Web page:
On the other hand, the task is challenging: Miami International Airport says in 2017 it generated about $35 billion of commercial revenue for the county, supports over 280,000 jobs and moves over 44 million passengers and more than two million tons of goods a year.
Miami will also have to recover from being overtaken by the international airport of Orlando, with about 45 million passengers, which it suffered last year. For Orlando, the overall growth in 2017 was 6.4%, which represents an increase of almost 2.7 million passengers compared to the previous 2016 record.
To fuel the economic benefit of the region, where the airport generates annual revenue of $31 billion, the upgrading of motorway link infrastructures is already underway.
Next to Miami, also Fort Lauderdale international airport is growing, with 32.5 million passengers in 2017, 11.3% more than the previous year. A double-digit trend that has been repeated for the fourth consecutive year and that has led the airport to exceed the capacity of Philadelphia or La Guardia airport in New York, and enter the top 20 of the United States. Broward County, which manages the international airport and that of North Perry dedicated to private aviation and charter flights, has started the search for qualified companies in order to receive offers on design and construction projects for both airports.
Of the 873 airports or flight infrastructures, including public and private facilities, some of them are air communities (Fly-In), offering places to live alongside the planes. The concept of a residential airport took off after World War II, a period when the United States had an incredible abundance of airports and pilots. According to Living With Your Plane, an online directory of airparks and resource center, there are more than 630 fly-in communities worldwide. This list includes the largest and most well-known residential areas of aviation in the world, the multitude of small hidden gems scattered near and far.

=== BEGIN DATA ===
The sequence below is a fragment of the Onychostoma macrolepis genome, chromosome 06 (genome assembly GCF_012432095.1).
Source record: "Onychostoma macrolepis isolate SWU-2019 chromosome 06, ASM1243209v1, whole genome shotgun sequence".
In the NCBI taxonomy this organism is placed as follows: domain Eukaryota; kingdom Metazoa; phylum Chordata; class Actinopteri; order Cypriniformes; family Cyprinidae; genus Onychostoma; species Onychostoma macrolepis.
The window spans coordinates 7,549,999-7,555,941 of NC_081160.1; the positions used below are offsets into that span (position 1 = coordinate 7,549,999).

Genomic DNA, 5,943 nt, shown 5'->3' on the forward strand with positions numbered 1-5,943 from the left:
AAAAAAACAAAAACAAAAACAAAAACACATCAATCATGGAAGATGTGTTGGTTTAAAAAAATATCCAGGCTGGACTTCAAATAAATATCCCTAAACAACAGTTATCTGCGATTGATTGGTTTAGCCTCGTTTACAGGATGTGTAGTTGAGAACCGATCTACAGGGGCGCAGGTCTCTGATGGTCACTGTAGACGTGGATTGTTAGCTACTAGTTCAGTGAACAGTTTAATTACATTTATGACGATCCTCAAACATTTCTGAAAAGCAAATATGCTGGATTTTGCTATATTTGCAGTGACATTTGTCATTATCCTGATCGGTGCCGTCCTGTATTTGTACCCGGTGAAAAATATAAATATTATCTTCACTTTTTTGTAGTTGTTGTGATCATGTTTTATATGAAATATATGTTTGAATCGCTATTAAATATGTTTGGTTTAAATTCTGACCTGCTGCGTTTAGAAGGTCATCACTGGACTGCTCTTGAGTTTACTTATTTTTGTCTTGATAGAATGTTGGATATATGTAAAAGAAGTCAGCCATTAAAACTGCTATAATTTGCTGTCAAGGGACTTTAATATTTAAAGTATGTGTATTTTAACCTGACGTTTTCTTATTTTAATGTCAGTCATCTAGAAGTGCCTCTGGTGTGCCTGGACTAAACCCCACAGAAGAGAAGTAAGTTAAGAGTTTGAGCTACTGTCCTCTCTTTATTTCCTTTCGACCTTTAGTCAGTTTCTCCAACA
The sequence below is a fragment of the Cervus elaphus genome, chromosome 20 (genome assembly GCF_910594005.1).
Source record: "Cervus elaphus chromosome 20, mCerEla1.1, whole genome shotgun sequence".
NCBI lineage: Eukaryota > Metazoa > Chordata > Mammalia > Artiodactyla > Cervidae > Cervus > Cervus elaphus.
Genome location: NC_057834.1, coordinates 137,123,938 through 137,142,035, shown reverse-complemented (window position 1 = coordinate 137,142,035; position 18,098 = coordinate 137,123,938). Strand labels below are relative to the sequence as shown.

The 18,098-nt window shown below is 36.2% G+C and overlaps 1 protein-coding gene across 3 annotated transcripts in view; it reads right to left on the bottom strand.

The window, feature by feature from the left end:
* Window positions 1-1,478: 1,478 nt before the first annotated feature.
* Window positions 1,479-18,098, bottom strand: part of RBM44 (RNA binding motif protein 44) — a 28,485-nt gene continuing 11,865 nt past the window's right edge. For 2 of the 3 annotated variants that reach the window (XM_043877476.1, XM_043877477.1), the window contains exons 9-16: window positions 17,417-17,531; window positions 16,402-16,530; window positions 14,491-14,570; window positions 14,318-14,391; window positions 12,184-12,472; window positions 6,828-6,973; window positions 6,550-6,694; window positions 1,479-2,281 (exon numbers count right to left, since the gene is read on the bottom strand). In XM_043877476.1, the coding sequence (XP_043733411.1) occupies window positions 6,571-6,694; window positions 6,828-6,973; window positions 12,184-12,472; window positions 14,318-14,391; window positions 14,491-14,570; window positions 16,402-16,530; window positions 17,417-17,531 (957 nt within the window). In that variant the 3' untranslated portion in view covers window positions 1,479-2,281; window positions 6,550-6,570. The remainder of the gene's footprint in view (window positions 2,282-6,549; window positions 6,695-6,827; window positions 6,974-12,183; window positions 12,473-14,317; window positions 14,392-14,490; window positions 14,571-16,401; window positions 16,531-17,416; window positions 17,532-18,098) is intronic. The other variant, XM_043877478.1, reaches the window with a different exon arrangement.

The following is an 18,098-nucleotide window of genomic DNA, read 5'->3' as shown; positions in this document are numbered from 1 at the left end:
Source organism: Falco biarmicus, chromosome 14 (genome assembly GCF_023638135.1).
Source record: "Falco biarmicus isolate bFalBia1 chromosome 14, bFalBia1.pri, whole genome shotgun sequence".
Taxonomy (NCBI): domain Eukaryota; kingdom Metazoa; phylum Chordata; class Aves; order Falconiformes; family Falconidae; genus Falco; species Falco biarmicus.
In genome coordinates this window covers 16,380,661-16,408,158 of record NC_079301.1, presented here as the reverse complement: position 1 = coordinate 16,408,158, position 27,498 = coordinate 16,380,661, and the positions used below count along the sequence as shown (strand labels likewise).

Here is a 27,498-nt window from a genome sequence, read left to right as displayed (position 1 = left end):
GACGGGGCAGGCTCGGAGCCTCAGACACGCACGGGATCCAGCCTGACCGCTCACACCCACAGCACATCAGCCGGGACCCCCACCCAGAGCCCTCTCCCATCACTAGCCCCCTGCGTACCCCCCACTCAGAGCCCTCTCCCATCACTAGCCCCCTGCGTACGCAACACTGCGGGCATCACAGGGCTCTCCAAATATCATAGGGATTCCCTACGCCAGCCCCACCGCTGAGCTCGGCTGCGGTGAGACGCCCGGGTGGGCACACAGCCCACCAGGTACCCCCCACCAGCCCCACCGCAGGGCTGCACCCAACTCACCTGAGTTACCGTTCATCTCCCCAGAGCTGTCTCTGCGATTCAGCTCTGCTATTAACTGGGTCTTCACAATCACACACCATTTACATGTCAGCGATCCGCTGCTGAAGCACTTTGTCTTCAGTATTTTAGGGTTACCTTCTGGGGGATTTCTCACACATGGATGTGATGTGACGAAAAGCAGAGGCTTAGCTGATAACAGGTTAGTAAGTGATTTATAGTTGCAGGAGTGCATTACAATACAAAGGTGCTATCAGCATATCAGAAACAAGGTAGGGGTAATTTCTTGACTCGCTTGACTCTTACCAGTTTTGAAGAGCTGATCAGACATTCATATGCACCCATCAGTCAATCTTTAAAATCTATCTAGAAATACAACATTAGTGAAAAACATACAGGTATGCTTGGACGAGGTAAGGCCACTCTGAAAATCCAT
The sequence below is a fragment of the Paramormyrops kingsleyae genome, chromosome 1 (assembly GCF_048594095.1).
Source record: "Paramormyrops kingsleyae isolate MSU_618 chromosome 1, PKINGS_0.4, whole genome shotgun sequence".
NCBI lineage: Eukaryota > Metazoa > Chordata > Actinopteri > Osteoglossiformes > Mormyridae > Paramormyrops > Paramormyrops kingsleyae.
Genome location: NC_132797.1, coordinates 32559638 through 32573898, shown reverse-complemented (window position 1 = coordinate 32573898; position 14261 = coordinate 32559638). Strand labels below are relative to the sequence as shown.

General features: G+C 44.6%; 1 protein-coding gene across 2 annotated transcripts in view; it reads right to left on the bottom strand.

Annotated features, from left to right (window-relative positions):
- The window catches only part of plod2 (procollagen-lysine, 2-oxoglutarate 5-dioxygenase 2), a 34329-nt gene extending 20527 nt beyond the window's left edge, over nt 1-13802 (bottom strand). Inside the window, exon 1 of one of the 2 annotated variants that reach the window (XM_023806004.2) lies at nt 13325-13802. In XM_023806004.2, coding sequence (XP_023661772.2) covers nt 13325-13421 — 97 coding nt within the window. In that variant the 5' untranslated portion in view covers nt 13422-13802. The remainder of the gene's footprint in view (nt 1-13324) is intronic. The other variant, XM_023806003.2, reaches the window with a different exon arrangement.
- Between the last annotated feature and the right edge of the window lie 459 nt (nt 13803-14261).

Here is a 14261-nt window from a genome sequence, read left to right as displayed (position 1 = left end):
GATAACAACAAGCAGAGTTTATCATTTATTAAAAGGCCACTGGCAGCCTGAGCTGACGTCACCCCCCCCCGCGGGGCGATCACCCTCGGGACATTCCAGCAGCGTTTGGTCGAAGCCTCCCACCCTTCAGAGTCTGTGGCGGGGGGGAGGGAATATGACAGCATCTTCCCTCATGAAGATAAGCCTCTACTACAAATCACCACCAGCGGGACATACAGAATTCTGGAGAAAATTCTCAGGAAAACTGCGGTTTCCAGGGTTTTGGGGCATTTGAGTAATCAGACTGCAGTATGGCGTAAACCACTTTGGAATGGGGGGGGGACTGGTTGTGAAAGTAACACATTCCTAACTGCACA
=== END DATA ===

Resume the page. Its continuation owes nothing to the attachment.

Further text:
Florida leads the group with over 70 airparks. Texas and Washington follow closely with more than 65 and 50, respectively.
Probably the most famous airpark is in Ocala, north of Tampa -- not so much for air traffic, but for its first and most famous resident, John Travolta. The actor is a professional pilot, Qantas ambassador and owns 5 planes among which a Qantas Boeing 707, parked on one side of his home-airport.
WITH 873 AIRPORTS, PUBLIC AND PRIVATE, FLORIDA HAS THE SAME NUMBER AS CALIFORNIA, AND IS NOW SECOND ONLY TO TEXAS (2,045)
IN 2017, THE MIAMI-FORT LAUDERDALE-ORLANDO-TAMPA QUADRILATERAL ALONE PRODUCED AN IMPRESSIVE FIGURE OF 140 MILLION PASSENGERS
IN FLORIDA, THE USE OF AVIATION FUEL TAXES TO FINANCE AIRPORT CONSTRUCTION DATES BACK TO 1983
MIAMI INTERNATIONAL AIRPORT SAYS IN 2017 IT GENERATED ABOUT $35 BILLION OF COMMERCIAL REVENUE FOR THE COUNTY AND 280,000 JOBS
IN FLORIDA THERE ARE OVER 70 AIRPARKS. TEXAS AND WASHINGTON FOLLOW, WITH 65 AND 50